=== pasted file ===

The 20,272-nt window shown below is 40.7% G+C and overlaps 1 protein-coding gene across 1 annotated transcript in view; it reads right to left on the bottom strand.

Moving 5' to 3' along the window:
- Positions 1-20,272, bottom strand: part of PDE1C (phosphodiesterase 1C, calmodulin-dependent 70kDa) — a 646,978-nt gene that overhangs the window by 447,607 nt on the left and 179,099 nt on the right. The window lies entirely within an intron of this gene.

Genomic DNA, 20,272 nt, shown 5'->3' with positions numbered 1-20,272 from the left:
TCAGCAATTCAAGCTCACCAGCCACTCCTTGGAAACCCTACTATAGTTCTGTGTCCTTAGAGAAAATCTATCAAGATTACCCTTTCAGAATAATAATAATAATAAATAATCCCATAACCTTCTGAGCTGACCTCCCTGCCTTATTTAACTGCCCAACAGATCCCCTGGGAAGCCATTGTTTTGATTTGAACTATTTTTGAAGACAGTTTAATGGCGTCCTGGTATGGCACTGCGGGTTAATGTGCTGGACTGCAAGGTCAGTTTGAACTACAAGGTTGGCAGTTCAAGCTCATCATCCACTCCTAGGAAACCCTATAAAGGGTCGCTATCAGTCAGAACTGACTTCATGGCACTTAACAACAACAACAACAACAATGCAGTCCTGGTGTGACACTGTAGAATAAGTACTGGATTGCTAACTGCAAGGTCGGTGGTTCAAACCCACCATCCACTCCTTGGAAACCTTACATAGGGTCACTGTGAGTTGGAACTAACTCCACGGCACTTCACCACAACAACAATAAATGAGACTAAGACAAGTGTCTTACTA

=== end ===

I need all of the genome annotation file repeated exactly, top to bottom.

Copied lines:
The 20,272-nt window shown below is 40.7% G+C and overlaps 1 protein-coding gene across 1 annotated transcript in view; it reads right to left on the bottom strand.

Moving 5' to 3' along the window:
- Positions 1-20,272, bottom strand: part of PDE1C (phosphodiesterase 1C, calmodulin-dependent 70kDa) — a 646,978-nt gene that overhangs the window by 447,607 nt on the left and 179,099 nt on the right. The window lies entirely within an intron of this gene.

Genomic DNA, 20,272 nt, shown 5'->3' with positions numbered 1-20,272 from the left:
TCAGCAATTCAAGCTCACCAGCCACTCCTTGGAAACCCTACTATAGTTCTGTGTCCTTAGAGAAAATCTATCAAGATTACCCTTTCAGAATAATAATAATAATAAATAATCCCATAACCTTCTGAGCTGACCTCCCTGCCTTATTTAACTGCCCAACAGATCCCCTGGGAAGCCATTGTTTTGATTTGAACTATTTTTGAAGACAGTTTAATGGCGTCCTGGTATGGCACTGCGGGTTAATGTGCTGGACTGCAAGGTCAGTTTGAACTACAAGGTTGGCAGTTCAAGCTCATCATCCACTCCTAGGAAACCCTATAAAGGGTCGCTATCAGTCAGAACTGACTTCATGGCACTTAACAACAACAACAACAACAATGCAGTCCTGGTGTGACACTGTAGAATAAGTACTGGATTGCTAACTGCAAGGTCGGTGGTTCAAACCCACCATCCACTCCTTGGAAACCTTACATAGGGTCACTGTGAGTTGGAACTAACTCCACGGCACTTCACCACAACAACAATAAATGAGACTAAGACAAGTGTCTTACTA